I eventually enjoyed some of the science fiction[2] (to say the very least, I’m not a science fiction buff), but the Delany books that I’ve liked most have been the ruminative narratives that seem to go over the facts of his own life, some of them fiction, some non-fiction.  I love his memoir, The Motion of Light in Water, which has appeared in various incarnations.  I was fascinated by his non-fiction ruminations on a sub-culture of gay sexual activity, Times Square Red, Times Square BlueDark Reflections—while obviously not exactly about him—is one of the most touching portraits of an artist I’ve ever read.  I’ve read it twice and would happily read it again.  Atlantis is a collection of three stores first published in the early nineties.

I assumed that it was a science fiction book when I picked it up, because of the title, and the weird beautiful cover (a painting by Frank Stella).  But it’s not.  I assume—I hope not wrongly—that the first story is Delany imagining his father’s migration to New York, journeying from Raleigh, NC, where his parents were involved in a college that sounds like St. Augustine’s.  This Sam has been getting into trouble at home, so his parents send him to live with his siblings in New York.  (A couple of them are the famous Delany sisters who published a book of their wisdom when they were past the age of 100.)

Past the midway part of the story Sam walks across the Brooklyn Bridge and meets a strange enchanting man who wants to tell him about the famous black writer he knows, Jean Toomer.  The man is really trying to pick Sam up, but Sam takes a long time to realize that.  That extended scene, with its non-stop talker, gives the story its title.  “Risen from the sea, just off the Pillars of Hercules—that’s Atlantis, boy—a truly wonder-filled city, far more so than any you’ve ever visited yet, or certainly ever lived in. . . . I’m a kind of magician who makes things appear and disappear. . . . I call up from the impassive earth the whole of the world around you.”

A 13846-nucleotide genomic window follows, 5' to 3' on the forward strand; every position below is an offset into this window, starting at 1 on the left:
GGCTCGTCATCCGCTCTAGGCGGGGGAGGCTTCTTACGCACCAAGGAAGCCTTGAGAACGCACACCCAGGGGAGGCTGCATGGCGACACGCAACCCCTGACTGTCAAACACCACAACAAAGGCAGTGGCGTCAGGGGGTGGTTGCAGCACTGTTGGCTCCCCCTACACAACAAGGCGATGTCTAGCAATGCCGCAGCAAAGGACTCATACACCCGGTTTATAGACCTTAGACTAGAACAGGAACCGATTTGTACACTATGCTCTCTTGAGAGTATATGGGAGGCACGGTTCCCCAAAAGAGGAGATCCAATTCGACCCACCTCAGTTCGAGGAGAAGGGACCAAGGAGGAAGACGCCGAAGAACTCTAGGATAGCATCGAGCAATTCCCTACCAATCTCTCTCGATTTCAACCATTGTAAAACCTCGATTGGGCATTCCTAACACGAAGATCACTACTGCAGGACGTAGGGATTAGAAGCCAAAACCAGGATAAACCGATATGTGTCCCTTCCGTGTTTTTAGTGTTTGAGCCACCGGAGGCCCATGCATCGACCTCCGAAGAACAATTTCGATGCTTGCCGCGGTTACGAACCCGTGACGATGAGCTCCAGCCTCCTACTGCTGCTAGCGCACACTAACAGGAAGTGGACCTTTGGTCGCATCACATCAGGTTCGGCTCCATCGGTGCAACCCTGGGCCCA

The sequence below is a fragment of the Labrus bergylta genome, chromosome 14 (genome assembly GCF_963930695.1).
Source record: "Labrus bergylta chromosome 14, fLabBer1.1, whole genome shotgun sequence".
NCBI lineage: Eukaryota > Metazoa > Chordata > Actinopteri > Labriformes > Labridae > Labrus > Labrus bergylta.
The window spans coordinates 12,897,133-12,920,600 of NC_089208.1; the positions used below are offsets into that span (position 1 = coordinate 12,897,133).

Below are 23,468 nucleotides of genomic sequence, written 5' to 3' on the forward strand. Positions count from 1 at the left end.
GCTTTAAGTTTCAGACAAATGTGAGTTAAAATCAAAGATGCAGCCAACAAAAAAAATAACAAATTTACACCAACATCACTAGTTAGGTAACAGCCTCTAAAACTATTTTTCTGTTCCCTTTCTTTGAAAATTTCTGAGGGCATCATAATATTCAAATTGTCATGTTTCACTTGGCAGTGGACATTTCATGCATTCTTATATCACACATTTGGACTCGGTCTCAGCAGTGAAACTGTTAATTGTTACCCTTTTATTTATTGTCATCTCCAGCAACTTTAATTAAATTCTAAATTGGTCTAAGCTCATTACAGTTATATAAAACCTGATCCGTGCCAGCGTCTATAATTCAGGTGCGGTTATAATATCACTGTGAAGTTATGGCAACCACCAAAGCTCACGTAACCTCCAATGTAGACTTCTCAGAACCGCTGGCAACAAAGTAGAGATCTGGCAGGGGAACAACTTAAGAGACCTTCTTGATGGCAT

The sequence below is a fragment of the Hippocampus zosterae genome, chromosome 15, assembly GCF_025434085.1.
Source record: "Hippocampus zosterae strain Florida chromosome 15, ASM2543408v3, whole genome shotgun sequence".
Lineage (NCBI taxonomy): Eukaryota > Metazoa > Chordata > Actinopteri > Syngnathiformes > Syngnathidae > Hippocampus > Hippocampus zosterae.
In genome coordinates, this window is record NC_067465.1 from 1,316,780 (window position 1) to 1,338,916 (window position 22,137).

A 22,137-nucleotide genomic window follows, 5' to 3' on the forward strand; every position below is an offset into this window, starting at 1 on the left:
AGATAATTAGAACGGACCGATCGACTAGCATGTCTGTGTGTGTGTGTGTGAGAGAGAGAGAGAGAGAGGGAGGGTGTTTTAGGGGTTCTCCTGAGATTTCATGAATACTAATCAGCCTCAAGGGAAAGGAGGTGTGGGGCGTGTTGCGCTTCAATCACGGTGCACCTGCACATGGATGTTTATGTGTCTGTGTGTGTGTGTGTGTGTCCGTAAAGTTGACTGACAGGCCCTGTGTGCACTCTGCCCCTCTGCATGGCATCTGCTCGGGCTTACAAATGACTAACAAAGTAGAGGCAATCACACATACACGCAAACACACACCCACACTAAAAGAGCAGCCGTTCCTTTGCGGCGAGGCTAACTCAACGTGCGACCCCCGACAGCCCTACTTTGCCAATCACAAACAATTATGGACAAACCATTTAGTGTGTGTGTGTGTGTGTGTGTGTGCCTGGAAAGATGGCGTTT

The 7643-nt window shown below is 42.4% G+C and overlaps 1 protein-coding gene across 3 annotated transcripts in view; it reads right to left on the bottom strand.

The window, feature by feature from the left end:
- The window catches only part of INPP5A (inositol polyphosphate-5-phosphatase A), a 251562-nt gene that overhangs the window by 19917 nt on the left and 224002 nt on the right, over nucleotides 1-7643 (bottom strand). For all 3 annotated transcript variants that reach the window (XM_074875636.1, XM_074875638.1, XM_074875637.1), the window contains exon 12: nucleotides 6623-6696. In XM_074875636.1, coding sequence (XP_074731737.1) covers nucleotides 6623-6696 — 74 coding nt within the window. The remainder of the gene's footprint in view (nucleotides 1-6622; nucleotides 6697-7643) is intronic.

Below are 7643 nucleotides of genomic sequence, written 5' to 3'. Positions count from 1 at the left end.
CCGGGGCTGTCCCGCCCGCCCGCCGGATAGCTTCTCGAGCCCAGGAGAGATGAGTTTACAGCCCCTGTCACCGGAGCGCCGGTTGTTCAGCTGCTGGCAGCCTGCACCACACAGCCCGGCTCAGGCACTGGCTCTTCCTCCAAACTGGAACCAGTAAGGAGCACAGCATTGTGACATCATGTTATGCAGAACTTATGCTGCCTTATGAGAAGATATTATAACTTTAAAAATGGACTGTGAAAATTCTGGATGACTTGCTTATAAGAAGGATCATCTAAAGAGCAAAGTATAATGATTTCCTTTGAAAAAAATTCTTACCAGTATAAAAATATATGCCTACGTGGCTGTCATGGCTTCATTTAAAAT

He’s calling it Atlantis, but the city spread before them is Manhattan in 1924.  He’s showing us how magical that must have been for a young man arriving from Raleigh.

The title of the next story reminds us that there’s an intellectual underpinning behind everything Delany writes; have you ever read a short story with a title like, “Eric, Gwen, and D.H. Lawrence’s Esthetic of Unrectified Feeling”?  And reading that title, would you guess that it’s about a young boy learning to play the violin and going to art class?  In this story we have young Sam, with his father the older Sam, studying the violin together, and arguing about it, as they seem to argue over everything.  “You are one hard-headed nigger, is what you are,” his father says to him.  (He is, and more power to him.)

He also studies art, at school, and encounters one of those exceptional teachers who turns everything upside down for her students, even the fourth graders she’s teaching.  Her name is Gwendolin Davies, and she greets her young students with the question, “What is a picture made of?”  They puzzle over this forever, eventually settling on the answer she was apparently looking for, “Shape, line, and color.”  It is she who happens across Sam’s friend Robert when he “painted with the brush held in both hands, the way he used to hold his pencil when he was six or seven, and he seemed to fight the paper—rather than paint it.  Blues and reds and grays swirled around each other, the colors getting angrier and darker as he got closer to the center, where, in his energy, he’d already torn the paper once—and was still painting at it.”

His teacher’s comment?  “Pure sex—that’s just what it is.  You may not see it now—but you will, eventually.  It’s quite marvelous.  Go on!”

Now that’s a teacher.